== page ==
Total expenses, % change over prior year 0.0% 54.2%
Personnel 7.9% 7.1%
Professional fees 0.0% 0.0%
Occupancy 1.3% 2.3%
Interest 0.0% 0.0%
Pass-through 89.2% 89.1%
All other expenses 1.7% 1.5%
Full cost components (estimated) info 2020 2021
Total expenses (after depreciation) $778,123 $1,199,695
One month of savings $64,732 $99,785
Debt principal payment $0 $0
Fixed asset additions $0 $7,544
Total full costs (estimated) $842,855 $1,307,024

Capital structure indicators

Liquidity info 2020 2021
Months of cash 2.1 1.8
Months of cash and investments 2.1 2.5
Months of estimated liquid unrestricted net assets 7.7 8.3
Balance sheet composition info 2020 2021
Cash $134,608 $182,070
Investments $0 $72,320
Receivables $0 $0
Gross land, buildings, equipment (LBE) $9,372 $16,916
Accumulated depreciation (as a % of LBE) 28.6% 29.3%
Liabilities (as a % of assets) 3.3% 1.2%
Unrestricted net assets $0 $0
Temporarily restricted net assets N/A N/A
Permanently restricted net assets N/A N/A
Total restricted net assets $0 $0
Total net assets $508,179 $843,087

Key data checks

Key data checks info 2020 2021
Material data errors No No


The people, governance practices, and partners that make the organization tick.

Form 1023/1024 is not available for this organization

Executive Director

Doanne (Annie) Dodd

Doanne (Annie) Dodd, Founder, President and Executive Director Annie is an occupational therapist with experience at many of the rehabilitation and nursing care facilities in Charlottesville. She has also been a full-time caregiver to her father, who passed away in 2018, and her mother, who suffered from post-polio syndrome and passed away in 2013. Annie’s mom, Peggy Woodson, was the inspiration for All Blessings Flow.

Director of Development

Douglas Dodd

Douglas Dodd, Founder, Treasurer, and Director of Development Doug is a former middle school science teacher and Chapel Leader at St. Anne’s-Belfield School, where he taught for 20 years. He also currently serves on the leadership Board of Ruckersville Baptist Church.

Number of employees

Source: IRS Form 990


Officers, directors, trustees, and key employees

SOURCE: IRS Form 990

Show data for fiscal year
Compensation data
Download up to 5 most recent years of officer and director compensation data for this organization

There are no highest paid employees recorded for this organization.


Board of directors
as of 03/23/2023
SOURCE: Self-reported by organization
Board of directors data
Download the most recent year of board of directors data for this organization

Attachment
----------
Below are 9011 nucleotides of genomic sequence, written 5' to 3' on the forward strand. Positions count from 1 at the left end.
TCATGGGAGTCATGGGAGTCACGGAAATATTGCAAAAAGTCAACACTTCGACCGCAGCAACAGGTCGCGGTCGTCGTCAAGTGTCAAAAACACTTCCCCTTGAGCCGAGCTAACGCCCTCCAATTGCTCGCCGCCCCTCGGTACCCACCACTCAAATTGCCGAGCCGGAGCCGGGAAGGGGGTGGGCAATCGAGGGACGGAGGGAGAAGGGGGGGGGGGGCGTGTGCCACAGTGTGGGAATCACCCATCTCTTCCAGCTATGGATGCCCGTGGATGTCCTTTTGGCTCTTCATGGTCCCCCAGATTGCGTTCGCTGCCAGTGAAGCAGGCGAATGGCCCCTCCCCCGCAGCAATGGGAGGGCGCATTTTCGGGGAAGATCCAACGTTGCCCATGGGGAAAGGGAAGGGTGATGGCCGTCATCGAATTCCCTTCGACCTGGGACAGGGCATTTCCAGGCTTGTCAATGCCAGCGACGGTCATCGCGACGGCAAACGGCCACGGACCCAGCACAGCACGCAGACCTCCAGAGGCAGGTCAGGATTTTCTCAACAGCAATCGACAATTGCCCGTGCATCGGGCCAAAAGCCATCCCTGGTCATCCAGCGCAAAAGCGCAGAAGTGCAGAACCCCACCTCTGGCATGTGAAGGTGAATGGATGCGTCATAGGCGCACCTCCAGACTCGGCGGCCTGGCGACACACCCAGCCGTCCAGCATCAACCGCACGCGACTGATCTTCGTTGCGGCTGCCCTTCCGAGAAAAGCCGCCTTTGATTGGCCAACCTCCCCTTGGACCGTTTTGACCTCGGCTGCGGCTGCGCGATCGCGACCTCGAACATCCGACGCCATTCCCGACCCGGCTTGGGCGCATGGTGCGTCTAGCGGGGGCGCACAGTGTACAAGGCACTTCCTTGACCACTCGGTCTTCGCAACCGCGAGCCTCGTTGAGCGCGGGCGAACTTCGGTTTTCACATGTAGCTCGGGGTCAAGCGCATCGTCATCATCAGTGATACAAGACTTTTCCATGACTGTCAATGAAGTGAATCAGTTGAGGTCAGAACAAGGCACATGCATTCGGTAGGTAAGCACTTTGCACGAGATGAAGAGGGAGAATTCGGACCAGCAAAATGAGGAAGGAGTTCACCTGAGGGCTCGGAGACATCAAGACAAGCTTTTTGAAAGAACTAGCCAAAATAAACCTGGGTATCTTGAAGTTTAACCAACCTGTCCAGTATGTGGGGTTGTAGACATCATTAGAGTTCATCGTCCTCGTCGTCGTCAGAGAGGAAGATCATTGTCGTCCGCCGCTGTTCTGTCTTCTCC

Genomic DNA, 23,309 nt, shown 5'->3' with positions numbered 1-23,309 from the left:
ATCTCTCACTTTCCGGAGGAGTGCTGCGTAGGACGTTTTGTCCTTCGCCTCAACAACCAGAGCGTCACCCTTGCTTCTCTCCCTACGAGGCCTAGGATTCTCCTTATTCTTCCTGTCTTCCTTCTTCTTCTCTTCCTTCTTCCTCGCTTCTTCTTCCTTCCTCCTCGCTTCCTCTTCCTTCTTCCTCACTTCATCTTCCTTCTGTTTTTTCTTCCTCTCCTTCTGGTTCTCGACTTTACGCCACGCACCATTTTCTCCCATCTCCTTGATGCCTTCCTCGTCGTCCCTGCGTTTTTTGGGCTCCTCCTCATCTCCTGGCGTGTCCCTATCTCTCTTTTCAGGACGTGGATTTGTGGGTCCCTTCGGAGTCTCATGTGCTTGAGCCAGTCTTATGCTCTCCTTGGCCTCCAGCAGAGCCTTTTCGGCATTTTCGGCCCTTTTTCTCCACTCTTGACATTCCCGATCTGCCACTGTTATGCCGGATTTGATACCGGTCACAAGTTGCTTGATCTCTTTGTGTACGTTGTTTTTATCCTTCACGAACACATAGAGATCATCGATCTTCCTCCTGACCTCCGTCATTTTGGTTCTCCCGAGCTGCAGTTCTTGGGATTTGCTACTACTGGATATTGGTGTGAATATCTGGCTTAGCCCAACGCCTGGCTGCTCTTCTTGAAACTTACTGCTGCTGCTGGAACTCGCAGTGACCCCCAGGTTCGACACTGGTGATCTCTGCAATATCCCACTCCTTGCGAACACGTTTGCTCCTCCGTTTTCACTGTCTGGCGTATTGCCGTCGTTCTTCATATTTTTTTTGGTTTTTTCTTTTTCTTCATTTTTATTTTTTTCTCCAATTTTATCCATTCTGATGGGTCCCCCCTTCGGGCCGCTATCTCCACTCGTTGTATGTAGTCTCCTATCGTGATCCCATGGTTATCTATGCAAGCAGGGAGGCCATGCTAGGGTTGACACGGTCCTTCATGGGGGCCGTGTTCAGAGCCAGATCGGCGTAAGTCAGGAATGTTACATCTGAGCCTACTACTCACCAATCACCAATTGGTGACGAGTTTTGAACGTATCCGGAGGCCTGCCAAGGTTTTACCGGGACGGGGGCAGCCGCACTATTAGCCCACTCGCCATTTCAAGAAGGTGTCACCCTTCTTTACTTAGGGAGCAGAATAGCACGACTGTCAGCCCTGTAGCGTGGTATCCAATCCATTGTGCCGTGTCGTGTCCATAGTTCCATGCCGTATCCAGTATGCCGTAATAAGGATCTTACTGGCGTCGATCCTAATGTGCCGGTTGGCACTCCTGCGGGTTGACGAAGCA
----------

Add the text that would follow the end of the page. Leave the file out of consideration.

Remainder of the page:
Board co-chair

Doanne (Annie) Dodd


Term: 2022 - 2024

Board co-chair

Douglas Dodd


Term: 2022 - 2024

Jocelyn Reeder

ACAC Physical Therapy

Patricia Gilmer

Our Lady of Peace

Esther McClure

UVA Health, ret.

Pam Bradley

Long & Foster

Valeria Niehaus

UVA Continuum Health

Dominique McLaughlin

University of Virginia

Organizational demographics

SOURCE: Self-reported; last updated 3/23/2023

Who works and leads organizations that serve our diverse communities? Candid partnered with CHANGE Philanthropy on this demographic section.


The organization's leader identifies as:

Race & ethnicity
Gender identity
Female, Not transgender (cisgender)
Sexual orientation
Heterosexual or straight
Disability status
Person with a disability

The organization's co-leader identifies as:

Race & ethnicity
Gender identity
Male, Not transgender (cisgender)
Sexual orientation
Heterosexual or straight
Disability status
Person without a disability

Race & ethnicity

Gender identity


Sexual orientation


Equity strategies

Last updated: 03/23/2023

GuideStar partnered with Equity in the Center - an organization that works to shift mindsets, practices, and systems to increase racial equity - to create this section. Learn more

  • We analyze disaggregated data and root causes of race disparities that impact the organization's programs, portfolios, and the populations served.
  • We disaggregate data to adjust programming goals to keep pace with changing needs of the communities we support.
  • We employ non-traditional ways of gathering feedback on programs and trainings, which may include interviews, roundtables, and external reviews with/by community stakeholders.
Policies and processes
  • We seek individuals from various race backgrounds for board and executive director/CEO positions within our organization.
  • We have community representation at the board level, either on the board itself or through a community advisory board.
  • We help senior leadership understand how to be inclusive leaders with learning approaches that emphasize reflection, iteration, and adaptability.
  • We engage everyone, from the board to staff levels of the organization, in race equity work and ensure that individuals understand their roles in creating culture such that one’s race identity has no influence on how they fare within the organization.